That said, it almost seems, well, heretical to say anything negative about a book that also has Pooh, the Bear with Very Little Brain; cowardly little Piglet who could be brave sometimes, and is secretly delighted to have people notice this; Owl, who can sorta spell things; busy, intelligent Rabbit; kindly Kanga and eager Roo; thoroughly depressed Eeyore, and Christopher Robin, who functions partly as a deux ex machina, able to solve nearly every problem except the true conundrum of finding the North Pole (and who, really, can blame him for that?) all engaging in thoroughly silly adventures.
When I was a kid, my favorite stories in Winnie-the-Pooh, by far, were the ones at the end of the book: the story where everyone heads off to find the North Pole—somewhat tricky, because no one, not even Rabbit nor Christopher Robin, knows exactly what the North Pole looks like; the story where Piglet is trapped in his house by rising floods, rescued by Christopher Robin and Pooh floating to him in an umbrella; and the final story, a party where Pooh—the one character in the books unable to read or write, is rewarded with a set of pencils at the end of a party in his honor.
Reading it now, I’m more struck by the opening chapters, and how subtly, almost cautiously, A.A. Milne draws us into the world of Winnie-the-Pooh. The first story is addressed to “you,” a character identified with the young Christopher Robin, who interacts with the tale both as Christopher Robin, a young boy listening to the story while clutching his teddy bear, and as Christopher Robin, a young boy helping his teddy bear trick some bees with some mud and a balloon—and eventually shooting the balloon and the bear down from the sky.
In the next story, the narrative continues to address Winnie-the-Pooh as “Bear.” But slowly, as Pooh becomes more and more of a character in his own right, surrounded by other characters in the forest, “Bear” disappears, replaced by “Pooh,” as if to emphasize that this is no longer the story of a child’s teddy bear, but rather the story of a very real Bear With Little Brain called Pooh. The framing story reappears at the end of Chapter Six, a story that, to the distress of the listening Christopher Robin, does not include Christopher Robin. The narrator hastily, if a little awkwardly, adds the boy to the story, with some prompting by Christopher Robin—until the listening Christopher Robin claims to remember the entire tale, and what he did in it.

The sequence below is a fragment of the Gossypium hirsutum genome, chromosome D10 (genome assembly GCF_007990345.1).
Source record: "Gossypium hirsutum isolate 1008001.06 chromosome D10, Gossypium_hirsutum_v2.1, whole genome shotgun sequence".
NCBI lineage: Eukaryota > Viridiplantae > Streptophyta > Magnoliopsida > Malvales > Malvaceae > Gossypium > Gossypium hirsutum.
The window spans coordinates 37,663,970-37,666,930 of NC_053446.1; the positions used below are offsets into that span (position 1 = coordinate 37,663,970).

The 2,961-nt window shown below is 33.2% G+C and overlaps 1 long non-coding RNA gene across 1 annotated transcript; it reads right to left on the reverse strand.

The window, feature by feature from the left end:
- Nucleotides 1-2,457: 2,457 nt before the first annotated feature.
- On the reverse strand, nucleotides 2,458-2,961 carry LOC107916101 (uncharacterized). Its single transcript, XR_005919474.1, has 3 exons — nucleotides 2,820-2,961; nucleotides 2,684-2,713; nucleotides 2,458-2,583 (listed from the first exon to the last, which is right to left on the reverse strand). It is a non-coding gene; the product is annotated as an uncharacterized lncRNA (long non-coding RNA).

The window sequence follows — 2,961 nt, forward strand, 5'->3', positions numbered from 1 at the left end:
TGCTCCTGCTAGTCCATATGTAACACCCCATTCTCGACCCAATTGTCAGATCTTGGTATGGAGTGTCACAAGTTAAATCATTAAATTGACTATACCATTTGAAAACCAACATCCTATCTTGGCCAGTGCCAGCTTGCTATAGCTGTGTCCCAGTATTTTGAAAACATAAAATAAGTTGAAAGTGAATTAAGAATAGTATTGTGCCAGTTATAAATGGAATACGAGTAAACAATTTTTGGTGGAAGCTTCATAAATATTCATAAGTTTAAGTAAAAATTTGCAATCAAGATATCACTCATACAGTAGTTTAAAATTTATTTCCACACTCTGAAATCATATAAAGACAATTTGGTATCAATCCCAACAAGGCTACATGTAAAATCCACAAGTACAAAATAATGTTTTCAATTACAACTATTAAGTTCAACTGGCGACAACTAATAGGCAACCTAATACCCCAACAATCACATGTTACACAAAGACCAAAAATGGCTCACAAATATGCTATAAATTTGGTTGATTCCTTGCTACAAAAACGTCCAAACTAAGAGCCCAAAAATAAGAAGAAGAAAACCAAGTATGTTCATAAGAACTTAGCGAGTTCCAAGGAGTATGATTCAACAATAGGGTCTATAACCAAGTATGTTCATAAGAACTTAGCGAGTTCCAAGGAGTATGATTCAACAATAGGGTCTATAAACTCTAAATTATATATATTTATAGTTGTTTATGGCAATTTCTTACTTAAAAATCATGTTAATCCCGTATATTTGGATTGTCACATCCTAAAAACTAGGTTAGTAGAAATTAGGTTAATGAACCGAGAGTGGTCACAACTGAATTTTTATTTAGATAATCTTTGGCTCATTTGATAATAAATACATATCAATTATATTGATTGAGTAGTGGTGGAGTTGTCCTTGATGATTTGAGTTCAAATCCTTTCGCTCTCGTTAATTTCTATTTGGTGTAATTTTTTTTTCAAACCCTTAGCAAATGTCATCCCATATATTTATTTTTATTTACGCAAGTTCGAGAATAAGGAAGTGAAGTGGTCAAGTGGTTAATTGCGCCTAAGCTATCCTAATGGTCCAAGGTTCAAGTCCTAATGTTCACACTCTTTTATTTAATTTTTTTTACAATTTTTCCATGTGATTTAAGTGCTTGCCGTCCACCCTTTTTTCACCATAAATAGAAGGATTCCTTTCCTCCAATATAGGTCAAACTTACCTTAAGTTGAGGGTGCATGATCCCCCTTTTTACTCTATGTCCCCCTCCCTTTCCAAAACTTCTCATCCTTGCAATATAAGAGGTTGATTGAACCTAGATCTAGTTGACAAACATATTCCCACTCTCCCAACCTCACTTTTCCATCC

The narrative device is then dropped again until the very end of the book, reminding us that these are, after all, just stories told to Christopher Robin and a teddy bear that he drags upstairs, bump bump bump, partly because—as Christopher Robin assures us—Pooh wants to hear all of the stories. Pooh may be just a touch vain, is all we are saying.
The House at Pooh Corner drops this narrative conceit almost entirely, one reason, perhaps, that I liked it more: in this book,Pooh is no longer just a teddy bear, but a very real bear. It opens not with an Introduction, but a Contradiction, an acknowledgement that almost all of the characters (except Tigger) had already been introduced and as a warning to hopeful small readers that Milne was not planning to churn out more Winnie the Pooh stories.
A distressing announcement, since The House at Pooh Corner is, if possible, better than the first book. By this time, Milne had full confidence in his characters and the world they inhabited, and it shows in the hilarious, often snappy dialogue. Eeyore, in particular, developed into a great comic character, able to say stuff like this:
“….So what it all comes to is that I built myself a house down by my little wood.”
“Did you really? How exciting!”
“The really exciting part,” said Eeyore in his most melancholy voice, “is that when I left it this morning it was there, and when I came back it wasn’t. Not at all, very natural, and it was only Eeyore’s house. But still I just wondered.”